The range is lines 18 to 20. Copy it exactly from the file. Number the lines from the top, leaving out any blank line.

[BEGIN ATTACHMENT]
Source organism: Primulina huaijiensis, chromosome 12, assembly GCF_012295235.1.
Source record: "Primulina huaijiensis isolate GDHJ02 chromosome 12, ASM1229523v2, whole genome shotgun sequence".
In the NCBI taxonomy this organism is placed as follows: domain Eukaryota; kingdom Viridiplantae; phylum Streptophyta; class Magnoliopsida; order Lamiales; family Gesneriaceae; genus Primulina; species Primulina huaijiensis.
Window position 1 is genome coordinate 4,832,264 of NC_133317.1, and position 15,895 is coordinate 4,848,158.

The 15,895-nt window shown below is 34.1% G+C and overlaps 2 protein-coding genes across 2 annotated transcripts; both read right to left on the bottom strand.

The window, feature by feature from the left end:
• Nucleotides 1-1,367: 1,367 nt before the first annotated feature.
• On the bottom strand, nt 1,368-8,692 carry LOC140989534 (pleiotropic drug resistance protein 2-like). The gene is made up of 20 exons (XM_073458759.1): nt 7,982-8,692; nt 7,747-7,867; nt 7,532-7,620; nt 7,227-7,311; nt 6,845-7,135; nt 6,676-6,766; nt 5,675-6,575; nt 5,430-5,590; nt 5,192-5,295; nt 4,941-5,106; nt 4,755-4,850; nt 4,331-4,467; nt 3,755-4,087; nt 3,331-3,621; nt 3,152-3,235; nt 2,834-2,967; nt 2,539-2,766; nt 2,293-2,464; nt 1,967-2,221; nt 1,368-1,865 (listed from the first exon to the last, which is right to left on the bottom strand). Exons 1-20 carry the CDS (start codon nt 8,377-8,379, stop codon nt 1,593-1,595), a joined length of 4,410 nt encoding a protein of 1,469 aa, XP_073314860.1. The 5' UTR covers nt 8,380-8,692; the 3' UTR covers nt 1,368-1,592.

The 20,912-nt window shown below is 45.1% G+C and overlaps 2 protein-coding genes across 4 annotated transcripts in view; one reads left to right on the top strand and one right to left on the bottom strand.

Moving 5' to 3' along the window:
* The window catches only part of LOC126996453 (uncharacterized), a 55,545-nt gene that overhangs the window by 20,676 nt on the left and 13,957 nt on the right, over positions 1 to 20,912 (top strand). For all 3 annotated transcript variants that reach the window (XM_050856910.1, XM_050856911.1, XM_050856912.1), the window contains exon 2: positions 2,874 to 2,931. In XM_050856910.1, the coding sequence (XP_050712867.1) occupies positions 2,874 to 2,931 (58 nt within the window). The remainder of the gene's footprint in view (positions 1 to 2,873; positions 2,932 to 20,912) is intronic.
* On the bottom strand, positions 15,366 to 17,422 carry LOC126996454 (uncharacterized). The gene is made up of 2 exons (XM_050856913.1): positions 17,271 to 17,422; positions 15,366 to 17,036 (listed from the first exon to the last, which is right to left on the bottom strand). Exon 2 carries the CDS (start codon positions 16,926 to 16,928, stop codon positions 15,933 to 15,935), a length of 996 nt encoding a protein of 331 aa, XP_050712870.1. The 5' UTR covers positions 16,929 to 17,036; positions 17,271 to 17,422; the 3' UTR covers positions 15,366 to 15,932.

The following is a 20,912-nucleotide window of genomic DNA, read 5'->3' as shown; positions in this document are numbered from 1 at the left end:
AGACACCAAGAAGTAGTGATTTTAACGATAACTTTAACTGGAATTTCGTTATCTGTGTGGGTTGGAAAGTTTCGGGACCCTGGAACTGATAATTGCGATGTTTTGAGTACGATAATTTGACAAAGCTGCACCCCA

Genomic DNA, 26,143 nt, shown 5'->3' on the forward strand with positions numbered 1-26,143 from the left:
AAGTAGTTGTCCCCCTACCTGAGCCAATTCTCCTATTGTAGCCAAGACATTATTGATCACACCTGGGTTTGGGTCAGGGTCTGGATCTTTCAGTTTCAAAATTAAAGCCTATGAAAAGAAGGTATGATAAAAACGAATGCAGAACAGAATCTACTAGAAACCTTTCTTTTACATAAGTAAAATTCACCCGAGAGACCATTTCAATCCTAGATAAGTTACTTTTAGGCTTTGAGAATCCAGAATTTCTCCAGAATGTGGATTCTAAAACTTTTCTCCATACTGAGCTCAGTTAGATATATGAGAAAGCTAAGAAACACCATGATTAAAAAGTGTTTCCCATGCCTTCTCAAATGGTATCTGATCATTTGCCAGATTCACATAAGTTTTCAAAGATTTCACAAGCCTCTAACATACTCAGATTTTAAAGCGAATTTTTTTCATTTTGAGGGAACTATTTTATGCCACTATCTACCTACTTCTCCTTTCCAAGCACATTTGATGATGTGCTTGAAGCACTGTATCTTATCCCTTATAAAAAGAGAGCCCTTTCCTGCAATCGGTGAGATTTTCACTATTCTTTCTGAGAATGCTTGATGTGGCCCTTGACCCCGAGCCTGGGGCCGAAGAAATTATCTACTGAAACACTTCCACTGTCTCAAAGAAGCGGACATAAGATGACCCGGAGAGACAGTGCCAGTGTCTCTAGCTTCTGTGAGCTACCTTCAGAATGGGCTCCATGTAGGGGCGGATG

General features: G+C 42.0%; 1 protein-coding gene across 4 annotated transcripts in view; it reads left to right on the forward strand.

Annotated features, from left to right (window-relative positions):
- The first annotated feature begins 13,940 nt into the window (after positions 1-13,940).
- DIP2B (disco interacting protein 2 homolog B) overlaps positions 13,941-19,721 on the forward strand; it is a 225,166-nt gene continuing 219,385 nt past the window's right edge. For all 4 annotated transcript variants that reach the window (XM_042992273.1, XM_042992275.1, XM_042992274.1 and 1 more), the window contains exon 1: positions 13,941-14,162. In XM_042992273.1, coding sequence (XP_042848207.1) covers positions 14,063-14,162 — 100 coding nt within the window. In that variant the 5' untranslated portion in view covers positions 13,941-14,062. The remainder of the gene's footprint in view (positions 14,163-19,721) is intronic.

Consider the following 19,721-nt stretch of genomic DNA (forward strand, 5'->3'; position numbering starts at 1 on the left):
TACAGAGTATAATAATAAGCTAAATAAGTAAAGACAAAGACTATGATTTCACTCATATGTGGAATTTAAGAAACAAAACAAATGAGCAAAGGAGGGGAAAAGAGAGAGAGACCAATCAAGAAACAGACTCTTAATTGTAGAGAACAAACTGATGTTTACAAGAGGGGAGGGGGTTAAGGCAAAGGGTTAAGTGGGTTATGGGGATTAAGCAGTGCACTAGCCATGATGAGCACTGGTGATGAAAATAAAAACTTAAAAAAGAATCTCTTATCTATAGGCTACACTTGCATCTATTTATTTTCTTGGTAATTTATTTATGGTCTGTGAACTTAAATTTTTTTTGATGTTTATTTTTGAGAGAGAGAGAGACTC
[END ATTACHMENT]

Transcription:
Annotated features, from left to right (window-relative positions):
- The first annotated feature begins 13,940 nt into the window (after positions 1-13,940).
- DIP2B (disco interacting protein 2 homolog B) overlaps positions 13,941-19,721 on the forward strand; it is a 225,166-nt gene continuing 219,385 nt past the window's right edge. For all 4 annotated transcript variants that reach the window (XM_042992273.1, XM_042992275.1, XM_042992274.1 and 1 more), the window contains exon 1: positions 13,941-14,162. In XM_042992273.1, coding sequence (XP_042848207.1) covers positions 14,063-14,162 — 100 coding nt within the window. In that variant the 5' untranslated portion in view covers positions 13,941-14,062. The remainder of the gene's footprint in view (positions 14,163-19,721) is intronic.